MCC’s $304.5 million Namibia Compact ((2009–2014) supported rural development in Namibia’s Northern Communal Areas through the $12 million Community-Based Rangeland and Livestock Management Sub-Activity. The sub-activity was built on the theory that supporting land and livestock management strategies in communal areas would reduce rangeland degradation, improve livestock productivity, and ultimately raise farmer incomes.

Read Evaluation Details or the Evaluation Brief

Area for loading olives into the crushing machine at an olive oil processing unit supported by the Catalyst Fund.

July 6, 2020 | Morocco Compact

Improving Production of Irrigated Crops in Morocco

Irrigation infrastructure was greatly improved, but income changes were limited

  • Evaluation Type: Impact
  • Evaluation Status: Final

MCC’s $650 million Morocco Compact (2008-2013) funded the $324 million Fruit Tree Productivity Project (FTPP), which included the Olive and Date Tree Irrigation and Intensification activities. These activities upgraded irrigation infrastructure, supported water user associations, established date processing units, and provided technical assistance to value chain actors. They aimed to improve the efficiency of water use and other crop practices in order to enhance the yield and profitability of olive and date production.

Read Evaluation Details or the Evaluation Brief

Go to our Evaluation Brief page to see all completed agriculture and irrigation sector evaluations

What Have We Learned from Our Results?

To link the evidence from the independent evaluations with MCC practice, project staff produce an MCC Learning document at the close of each interim and final evaluation to capture practical lessons for programming and evaluation. Use the filters below to find lessons relevant to your evidence needs.

  • Program implementers should be identified and selected based on the expertise and experience needed to translate complex programmatic details and due diligence analyses into well-targeted and effective activities.

    Program implementers should be identified and selected based on the expertise and experience needed to translate complex programmatic details and due diligence analyses into well-targeted and effective activities. During early phases of implementation, MCC and MCA-Malawi sought to distill an extensive set of recommendations from due diligence assessments into succinct objectives. For the ENRM Activity, this due diligence used extensive modeling and land-use change projections to highlight the erosion hotspots as well as to craft several priority interventions tailored to local needs to reverse land-use trends. For the Social and Gender Enhancement Fund Activity, this entailed a robust social and gender assessment of relevant communities to inform project design. In addition, the grant selection process emphasized that proposals would be evaluated against the appropriateness of the intervention relative to the grant facility objectives, while also rating the capacity of applicants to implement their programs. Although the proposed interventions and locations aligned well with MCC’s due diligence recommendations, grantees had varying levels of experience in implementing key activities, and the high level of effort required for MCA-Malawi to conduct oversight and capacity building ultimately limited its ability to support effective implementation. MCC is addressing this lesson by convening discussions across the agency to undertake a holistic review of experiences with administering grant facilities within its compacts, taking the challenges noted above into consideration.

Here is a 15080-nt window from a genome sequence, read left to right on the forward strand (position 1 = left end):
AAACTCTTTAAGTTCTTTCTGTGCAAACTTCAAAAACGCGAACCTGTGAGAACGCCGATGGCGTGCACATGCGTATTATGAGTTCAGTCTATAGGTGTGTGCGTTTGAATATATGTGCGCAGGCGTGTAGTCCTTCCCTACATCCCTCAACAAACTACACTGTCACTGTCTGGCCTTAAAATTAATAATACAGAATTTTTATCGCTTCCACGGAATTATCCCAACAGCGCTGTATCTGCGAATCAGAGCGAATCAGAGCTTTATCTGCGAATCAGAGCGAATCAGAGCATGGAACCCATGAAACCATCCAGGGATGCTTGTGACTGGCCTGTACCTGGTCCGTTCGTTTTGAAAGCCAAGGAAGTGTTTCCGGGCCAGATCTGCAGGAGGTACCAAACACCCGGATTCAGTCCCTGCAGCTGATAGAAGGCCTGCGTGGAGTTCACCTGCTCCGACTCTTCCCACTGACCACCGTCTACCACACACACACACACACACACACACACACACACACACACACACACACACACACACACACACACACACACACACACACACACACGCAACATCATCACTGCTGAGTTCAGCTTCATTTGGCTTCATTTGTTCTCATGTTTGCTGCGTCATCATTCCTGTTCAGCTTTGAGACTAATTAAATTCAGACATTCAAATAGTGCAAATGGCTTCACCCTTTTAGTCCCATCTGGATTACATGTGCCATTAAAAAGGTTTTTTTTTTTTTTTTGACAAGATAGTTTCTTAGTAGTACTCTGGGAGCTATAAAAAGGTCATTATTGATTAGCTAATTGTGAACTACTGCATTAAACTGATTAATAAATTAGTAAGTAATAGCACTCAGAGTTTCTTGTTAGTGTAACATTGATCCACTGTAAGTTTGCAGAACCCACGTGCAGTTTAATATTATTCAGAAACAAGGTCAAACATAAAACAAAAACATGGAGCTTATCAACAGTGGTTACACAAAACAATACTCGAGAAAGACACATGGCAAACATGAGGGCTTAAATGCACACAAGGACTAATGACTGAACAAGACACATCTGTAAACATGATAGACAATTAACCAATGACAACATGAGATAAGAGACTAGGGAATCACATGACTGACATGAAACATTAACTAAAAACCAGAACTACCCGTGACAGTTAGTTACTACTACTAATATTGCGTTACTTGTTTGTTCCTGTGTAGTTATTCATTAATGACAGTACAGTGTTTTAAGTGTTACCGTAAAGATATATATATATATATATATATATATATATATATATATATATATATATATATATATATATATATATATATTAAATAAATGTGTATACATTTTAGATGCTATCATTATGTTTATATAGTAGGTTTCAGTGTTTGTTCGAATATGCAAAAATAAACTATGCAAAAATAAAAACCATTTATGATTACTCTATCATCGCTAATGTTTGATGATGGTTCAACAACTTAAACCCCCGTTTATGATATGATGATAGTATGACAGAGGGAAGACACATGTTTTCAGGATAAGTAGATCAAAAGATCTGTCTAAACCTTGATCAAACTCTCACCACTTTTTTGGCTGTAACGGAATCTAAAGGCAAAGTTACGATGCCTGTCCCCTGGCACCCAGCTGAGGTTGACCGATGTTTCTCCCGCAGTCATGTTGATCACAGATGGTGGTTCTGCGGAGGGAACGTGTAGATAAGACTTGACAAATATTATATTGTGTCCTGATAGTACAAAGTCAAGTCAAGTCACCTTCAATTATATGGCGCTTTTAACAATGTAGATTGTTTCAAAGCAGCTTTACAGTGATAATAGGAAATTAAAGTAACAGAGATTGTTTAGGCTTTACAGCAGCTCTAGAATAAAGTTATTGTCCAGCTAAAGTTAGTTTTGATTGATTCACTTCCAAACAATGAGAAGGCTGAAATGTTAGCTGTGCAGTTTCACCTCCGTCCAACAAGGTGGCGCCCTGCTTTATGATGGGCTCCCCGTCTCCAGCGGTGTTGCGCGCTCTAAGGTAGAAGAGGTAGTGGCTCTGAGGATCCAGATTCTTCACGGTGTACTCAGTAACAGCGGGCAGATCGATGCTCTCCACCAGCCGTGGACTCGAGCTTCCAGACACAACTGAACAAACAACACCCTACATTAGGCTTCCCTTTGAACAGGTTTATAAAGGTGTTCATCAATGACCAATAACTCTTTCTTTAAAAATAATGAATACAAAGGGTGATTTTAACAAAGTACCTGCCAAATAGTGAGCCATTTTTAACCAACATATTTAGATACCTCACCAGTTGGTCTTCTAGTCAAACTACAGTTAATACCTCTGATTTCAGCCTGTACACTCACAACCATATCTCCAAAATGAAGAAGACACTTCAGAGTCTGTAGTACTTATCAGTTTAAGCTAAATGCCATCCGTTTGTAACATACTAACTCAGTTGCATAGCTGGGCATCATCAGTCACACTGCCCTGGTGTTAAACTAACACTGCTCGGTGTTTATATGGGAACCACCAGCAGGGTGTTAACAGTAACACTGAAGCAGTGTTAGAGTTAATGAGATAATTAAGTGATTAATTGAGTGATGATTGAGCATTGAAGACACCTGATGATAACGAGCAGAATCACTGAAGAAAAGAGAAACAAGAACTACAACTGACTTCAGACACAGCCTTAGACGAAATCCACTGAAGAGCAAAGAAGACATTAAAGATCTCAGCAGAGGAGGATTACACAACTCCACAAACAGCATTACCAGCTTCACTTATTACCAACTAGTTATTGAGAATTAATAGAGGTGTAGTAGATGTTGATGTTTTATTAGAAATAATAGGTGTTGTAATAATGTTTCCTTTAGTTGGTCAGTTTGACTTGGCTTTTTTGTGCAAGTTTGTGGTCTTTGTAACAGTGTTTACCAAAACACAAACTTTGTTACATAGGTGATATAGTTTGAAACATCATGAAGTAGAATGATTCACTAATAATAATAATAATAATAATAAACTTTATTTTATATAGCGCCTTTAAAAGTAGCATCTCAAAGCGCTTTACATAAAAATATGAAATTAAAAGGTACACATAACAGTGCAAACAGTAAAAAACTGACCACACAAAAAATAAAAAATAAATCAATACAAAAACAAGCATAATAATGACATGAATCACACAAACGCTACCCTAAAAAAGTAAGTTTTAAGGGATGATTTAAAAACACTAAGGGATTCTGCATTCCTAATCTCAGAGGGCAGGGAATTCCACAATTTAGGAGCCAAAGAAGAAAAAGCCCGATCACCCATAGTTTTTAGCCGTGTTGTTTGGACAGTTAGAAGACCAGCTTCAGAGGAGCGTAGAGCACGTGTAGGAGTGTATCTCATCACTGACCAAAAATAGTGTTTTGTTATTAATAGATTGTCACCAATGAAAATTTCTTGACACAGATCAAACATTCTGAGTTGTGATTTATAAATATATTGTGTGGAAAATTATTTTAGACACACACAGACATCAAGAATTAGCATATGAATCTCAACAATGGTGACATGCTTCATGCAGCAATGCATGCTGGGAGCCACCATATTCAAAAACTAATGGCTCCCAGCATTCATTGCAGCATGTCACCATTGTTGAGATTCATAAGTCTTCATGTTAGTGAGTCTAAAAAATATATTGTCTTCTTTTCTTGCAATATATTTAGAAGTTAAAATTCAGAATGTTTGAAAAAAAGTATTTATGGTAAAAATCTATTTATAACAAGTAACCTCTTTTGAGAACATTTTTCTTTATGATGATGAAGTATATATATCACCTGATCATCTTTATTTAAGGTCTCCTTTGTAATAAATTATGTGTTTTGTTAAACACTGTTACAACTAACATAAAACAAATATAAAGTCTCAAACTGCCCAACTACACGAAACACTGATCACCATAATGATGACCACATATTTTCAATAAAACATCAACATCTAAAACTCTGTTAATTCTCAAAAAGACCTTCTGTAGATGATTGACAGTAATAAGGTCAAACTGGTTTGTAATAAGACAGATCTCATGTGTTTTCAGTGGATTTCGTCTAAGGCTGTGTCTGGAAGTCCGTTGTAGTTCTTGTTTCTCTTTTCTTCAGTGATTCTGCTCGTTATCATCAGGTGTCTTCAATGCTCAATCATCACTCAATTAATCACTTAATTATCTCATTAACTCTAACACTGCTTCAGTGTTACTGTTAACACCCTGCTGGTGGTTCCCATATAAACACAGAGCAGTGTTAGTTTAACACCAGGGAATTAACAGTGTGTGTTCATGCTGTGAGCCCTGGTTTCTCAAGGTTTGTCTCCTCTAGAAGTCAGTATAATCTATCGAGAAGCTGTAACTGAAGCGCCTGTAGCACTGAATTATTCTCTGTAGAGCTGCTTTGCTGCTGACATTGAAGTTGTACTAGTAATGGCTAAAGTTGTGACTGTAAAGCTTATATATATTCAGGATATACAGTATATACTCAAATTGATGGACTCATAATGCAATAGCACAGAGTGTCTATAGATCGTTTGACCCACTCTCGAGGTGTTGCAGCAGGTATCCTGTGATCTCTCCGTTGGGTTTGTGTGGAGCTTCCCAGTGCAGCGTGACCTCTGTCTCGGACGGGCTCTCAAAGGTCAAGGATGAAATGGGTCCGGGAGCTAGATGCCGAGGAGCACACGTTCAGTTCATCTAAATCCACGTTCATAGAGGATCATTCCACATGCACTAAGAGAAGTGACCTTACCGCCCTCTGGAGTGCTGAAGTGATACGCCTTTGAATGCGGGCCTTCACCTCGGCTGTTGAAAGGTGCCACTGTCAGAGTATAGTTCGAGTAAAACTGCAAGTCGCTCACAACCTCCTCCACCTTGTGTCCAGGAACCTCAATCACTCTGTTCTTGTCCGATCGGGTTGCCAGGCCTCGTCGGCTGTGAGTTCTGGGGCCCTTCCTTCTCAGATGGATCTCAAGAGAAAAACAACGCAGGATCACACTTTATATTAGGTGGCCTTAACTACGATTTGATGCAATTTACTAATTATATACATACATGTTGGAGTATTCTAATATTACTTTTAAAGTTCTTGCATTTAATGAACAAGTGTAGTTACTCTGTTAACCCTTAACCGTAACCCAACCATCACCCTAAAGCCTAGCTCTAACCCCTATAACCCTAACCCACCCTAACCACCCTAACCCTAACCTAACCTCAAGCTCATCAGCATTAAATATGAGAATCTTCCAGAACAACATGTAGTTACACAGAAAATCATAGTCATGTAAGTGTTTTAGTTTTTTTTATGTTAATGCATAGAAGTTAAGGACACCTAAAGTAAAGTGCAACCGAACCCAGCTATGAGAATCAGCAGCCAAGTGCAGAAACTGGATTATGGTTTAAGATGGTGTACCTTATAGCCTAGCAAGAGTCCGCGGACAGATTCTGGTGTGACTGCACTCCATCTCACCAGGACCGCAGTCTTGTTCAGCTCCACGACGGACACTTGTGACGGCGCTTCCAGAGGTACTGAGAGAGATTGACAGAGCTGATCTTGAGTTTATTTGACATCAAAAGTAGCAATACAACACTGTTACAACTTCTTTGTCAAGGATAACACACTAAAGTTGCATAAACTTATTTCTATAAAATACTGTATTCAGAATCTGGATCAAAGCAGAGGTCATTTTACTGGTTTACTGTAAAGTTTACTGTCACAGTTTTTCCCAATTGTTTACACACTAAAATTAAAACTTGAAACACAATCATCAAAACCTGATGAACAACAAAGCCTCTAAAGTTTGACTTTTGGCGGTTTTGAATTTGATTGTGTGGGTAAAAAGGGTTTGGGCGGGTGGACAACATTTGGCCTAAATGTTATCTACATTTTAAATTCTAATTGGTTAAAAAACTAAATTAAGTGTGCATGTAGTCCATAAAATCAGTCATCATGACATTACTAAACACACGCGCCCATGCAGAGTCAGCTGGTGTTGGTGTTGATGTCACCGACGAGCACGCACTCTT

• Project teams within MCC and the MCA should be sufficiently staffed to draw on expertise from key sectors such as gender and social inclusion and environmental performance, while not overburdening team members who have broader responsibilities for cross-cutting work.

    Project teams within MCC and the MCA should be sufficiently staffed to draw on expertise from key sectors such as gender and social inclusion and environmental performance, while not overburdening team members who have broader responsibilities for cross-cutting work. ENRM was one of three projects under the Compact. However, it was not staffed separately within the MCC Country Team or by MCA like the other Compact projects. Instead, it was co-managed by the environmental and social and gender teams, which both have oversight responsibilities across the whole compact. As such, ENRM was implemented in addition to the cross-cutting duties undertaken for other compact activities. As a result, ENRM did not get dedicated focus, especially when problems arose such as a difficult resettlement that threatened the completion of the largest activity. Small dollar value projects could require high levels of effort for administration and oversight from MCA and MCC staff; therefore, it is important to adequately staff each project to provide administrative oversight and technical support.

    MCC is addressing this lesson by organizing internal working groups tasked with reviewing staffing strategies and practices, and identifying models to ensure right-sizing of project staff within both the MCC Country Team and for MCAs.

  • Planning for long-term sustainability of interventions should be a focus from the start of program design and implementation, with particular efforts directed towards establishing or capacitating institutions that will exist beyond the compact.